Capitol reporter Mary Wilson covers Pennsylvania politics and issues at the Pennsylvania state capitol.
If anyone is still asking whether Republican Pat Toomey did any damage to his reputation, a new survey puts the question to bed: nope.
The Quinnipiac University poll shows the state’s junior U.S. senator has emerged from his foray into the gun control debate with his highest ever approval rating.
Toomey’s score jumped to 48 percent – up by five points in the past month. 30 percent of voters surveyed said they disapprove of the job he’s doing.
The poll started just two days after the failure of Toomey’s controversial amendment to expand background checks on gun purchases online and at gun shows. It didn’t muster the votes it needed to overcome a filibuster.
At the time, the senator was still receiving criticism from members of his base. But Franklin & Marshall College pollster and political scientist Terry Madonna said if it’s re-election he’s worried about, Toomey shouldn’t fear losing conservative voters.
“His bigger problem is winning independent-minded voters in the Philadelphia suburbs and the Lehigh Valley,” said Madonna. “And also, by the way, in the Harrisburg suburbs.”
Madonna said even during the height of the blowback against Toomey’s amendment, speculation about the ramifications of angering conservative voters came with a big “but.”
“The ‘but’ is the whole point,” said Madonna. “The fact is that 94 percent of the voters of the state in [a Franklin & Marshall College] February poll support universal background checks for all gun sales – all gun sales. And Toomey’s proposal mirrors Pennsylvania law almost to the line.”
Madonna noted the commonwealth’s gun law was approved by a Republican legislature, Republican governor, and had the support of the National Rifle Association.
From the Quinnipiac University Poll press release:
Pennsylvania voters approve 34 - 29 percent of the way U.S. Sen. Pat Toomey is handling gun control and give Sen. Toomey an overall 48 - 30 percent approval rating, his highest ever. By a 54 - 12 percent margin, voters think more favorably of Toomey because of his co-sponsorship of legislation to require expanded background checks.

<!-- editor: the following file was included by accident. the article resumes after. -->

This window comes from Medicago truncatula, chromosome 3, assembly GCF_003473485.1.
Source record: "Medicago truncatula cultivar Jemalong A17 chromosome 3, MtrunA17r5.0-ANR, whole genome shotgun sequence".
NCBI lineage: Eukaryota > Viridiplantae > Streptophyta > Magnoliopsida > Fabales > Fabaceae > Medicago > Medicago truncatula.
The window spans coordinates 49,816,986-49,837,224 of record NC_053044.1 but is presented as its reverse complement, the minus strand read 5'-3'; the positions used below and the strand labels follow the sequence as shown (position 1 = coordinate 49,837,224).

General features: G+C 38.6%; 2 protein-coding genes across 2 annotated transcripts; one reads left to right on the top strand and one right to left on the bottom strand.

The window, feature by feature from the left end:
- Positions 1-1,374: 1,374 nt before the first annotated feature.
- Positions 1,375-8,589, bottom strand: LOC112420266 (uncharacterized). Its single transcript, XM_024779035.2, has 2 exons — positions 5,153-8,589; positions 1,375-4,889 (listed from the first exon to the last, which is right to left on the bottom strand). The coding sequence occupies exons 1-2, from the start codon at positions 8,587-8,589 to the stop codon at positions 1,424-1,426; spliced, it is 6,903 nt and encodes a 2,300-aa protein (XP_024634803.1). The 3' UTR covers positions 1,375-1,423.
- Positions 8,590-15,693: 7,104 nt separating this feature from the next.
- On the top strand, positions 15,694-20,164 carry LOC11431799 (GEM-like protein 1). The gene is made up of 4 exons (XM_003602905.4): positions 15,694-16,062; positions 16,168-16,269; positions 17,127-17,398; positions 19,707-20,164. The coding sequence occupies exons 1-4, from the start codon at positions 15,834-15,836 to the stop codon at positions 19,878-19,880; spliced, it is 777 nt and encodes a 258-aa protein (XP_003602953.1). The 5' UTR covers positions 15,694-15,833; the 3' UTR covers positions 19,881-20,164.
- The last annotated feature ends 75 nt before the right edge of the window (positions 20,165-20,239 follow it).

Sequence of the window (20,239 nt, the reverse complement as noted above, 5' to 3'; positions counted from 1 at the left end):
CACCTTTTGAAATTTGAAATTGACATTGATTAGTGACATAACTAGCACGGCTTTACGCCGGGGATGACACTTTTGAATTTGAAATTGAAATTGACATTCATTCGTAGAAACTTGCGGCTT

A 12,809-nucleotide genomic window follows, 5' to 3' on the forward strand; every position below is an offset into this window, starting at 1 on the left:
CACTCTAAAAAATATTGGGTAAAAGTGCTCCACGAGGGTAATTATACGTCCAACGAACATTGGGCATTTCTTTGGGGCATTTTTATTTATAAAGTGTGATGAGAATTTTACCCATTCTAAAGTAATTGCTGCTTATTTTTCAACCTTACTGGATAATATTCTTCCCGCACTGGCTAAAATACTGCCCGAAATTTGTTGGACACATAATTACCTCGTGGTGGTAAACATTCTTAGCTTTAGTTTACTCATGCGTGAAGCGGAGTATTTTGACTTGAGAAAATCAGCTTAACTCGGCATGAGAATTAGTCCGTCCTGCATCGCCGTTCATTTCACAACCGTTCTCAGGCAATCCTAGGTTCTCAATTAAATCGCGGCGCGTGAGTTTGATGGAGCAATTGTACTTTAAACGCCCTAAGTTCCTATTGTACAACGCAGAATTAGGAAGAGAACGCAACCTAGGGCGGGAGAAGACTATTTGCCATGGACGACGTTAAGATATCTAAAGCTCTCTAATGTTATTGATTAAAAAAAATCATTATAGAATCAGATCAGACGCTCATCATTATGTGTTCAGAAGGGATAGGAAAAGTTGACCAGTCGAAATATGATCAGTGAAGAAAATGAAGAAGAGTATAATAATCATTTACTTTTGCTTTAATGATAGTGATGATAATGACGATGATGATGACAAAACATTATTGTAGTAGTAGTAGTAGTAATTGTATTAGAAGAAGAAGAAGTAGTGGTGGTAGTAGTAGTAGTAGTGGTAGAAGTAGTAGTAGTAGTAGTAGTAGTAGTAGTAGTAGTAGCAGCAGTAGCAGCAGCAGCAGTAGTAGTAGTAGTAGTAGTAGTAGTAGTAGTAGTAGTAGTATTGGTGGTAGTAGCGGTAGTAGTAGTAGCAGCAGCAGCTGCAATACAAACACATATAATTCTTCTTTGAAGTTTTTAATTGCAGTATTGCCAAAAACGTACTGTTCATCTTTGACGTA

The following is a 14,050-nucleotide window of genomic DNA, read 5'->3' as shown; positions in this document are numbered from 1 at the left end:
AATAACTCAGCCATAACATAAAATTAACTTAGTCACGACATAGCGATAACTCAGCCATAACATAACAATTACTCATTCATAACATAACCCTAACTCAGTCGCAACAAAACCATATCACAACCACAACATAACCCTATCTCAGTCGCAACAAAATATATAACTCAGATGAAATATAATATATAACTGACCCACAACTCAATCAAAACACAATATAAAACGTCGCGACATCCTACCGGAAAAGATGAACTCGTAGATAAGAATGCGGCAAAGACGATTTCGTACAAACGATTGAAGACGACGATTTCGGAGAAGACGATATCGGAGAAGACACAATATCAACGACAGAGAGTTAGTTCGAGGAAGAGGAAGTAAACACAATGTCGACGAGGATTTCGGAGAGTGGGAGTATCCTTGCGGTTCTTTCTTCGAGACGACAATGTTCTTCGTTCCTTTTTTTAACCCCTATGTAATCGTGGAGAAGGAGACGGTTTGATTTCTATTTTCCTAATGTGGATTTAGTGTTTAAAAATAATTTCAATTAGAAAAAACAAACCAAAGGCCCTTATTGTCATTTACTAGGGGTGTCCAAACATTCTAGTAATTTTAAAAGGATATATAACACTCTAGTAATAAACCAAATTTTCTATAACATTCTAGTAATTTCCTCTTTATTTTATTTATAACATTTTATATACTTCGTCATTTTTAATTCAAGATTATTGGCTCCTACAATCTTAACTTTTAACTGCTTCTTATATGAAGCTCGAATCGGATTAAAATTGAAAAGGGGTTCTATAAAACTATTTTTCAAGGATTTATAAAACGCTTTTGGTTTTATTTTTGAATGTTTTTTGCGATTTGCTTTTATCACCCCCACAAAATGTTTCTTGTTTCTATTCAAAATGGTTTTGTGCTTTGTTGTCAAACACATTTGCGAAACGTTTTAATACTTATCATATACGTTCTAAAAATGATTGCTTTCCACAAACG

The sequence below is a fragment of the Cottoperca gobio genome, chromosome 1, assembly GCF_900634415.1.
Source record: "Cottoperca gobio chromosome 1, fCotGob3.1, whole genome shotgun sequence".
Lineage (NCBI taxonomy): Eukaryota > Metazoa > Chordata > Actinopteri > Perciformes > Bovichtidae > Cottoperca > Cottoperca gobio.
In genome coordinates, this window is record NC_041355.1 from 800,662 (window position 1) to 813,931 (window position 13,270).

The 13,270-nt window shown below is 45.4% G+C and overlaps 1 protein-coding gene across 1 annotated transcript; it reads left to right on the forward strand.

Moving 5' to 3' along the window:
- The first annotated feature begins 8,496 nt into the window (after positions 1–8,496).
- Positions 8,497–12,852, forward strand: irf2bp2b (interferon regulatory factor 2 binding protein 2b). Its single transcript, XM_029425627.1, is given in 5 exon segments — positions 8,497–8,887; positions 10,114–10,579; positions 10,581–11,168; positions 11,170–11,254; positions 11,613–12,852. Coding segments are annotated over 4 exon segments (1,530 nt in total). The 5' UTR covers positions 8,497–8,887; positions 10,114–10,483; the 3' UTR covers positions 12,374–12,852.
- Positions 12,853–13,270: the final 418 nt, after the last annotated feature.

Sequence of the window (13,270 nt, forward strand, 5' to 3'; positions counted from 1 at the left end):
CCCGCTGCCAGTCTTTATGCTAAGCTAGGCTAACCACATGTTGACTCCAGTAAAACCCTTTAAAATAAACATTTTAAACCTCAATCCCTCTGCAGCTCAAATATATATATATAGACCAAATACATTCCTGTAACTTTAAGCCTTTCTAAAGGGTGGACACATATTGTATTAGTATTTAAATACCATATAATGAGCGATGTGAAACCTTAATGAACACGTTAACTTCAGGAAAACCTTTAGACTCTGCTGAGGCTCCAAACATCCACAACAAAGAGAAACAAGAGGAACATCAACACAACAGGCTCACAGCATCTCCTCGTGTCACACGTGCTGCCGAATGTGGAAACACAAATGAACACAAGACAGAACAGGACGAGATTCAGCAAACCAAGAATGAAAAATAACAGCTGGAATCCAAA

Looking at support for background checks:
69 percent of voters "strongly support" the measure;
16 percent support it "somewhat;"
5 percent are "somewhat opposed;"
7 percent are "strongly opposed."
Voters disagree 68 - 27 percent with the argument that extending background checks unfairly targets gun enthusiasts. Voters do agree 56 - 36 percent that extending background checks would close loopholes for gun buyers who want to avoid such checks.
Pennsylvania voters are divided 45 - 48 percent on whether they approve of the way President Barack Obama is handling gun control and divided 48 - 48 percent on his overall job approval rating.
U.S. Sen. Robert Casey Jr. gets a 48 - 34 percent overall job approval rating, including a split 28 - 29 percent approval for the way he is handling gun-control.
"Pennsylvania voters are dissatisfied, and many are angry, with the U.S. Senate's failure to act on gun-control," Malloy said. "By wide, sometimes overwhelming margins, they still want action.
"Republican U.S. Sen. Pat Toomey gains ground with both parties by calling for stiffer background checks for prospective gun owners."
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